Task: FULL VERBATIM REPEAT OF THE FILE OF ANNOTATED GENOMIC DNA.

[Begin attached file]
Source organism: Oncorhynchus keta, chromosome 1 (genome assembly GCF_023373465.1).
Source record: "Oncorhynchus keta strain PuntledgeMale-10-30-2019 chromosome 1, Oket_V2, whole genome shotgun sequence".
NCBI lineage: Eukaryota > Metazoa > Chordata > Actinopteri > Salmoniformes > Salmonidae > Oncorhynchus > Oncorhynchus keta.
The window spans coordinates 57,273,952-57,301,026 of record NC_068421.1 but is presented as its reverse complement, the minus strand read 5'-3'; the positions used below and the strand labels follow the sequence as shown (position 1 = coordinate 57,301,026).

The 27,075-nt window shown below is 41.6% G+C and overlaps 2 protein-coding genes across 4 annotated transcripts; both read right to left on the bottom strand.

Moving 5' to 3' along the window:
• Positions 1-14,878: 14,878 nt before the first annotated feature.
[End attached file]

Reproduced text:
Source organism: Oncorhynchus keta, chromosome 1 (genome assembly GCF_023373465.1).
Source record: "Oncorhynchus keta strain PuntledgeMale-10-30-2019 chromosome 1, Oket_V2, whole genome shotgun sequence".
NCBI lineage: Eukaryota > Metazoa > Chordata > Actinopteri > Salmoniformes > Salmonidae > Oncorhynchus > Oncorhynchus keta.
The window spans coordinates 57,273,952-57,301,026 of record NC_068421.1 but is presented as its reverse complement, the minus strand read 5'-3'; the positions used below and the strand labels follow the sequence as shown (position 1 = coordinate 57,301,026).

The 27,075-nt window shown below is 41.6% G+C and overlaps 2 protein-coding genes across 4 annotated transcripts; both read right to left on the bottom strand.

Moving 5' to 3' along the window:
• Positions 1-14,878: 14,878 nt before the first annotated feature.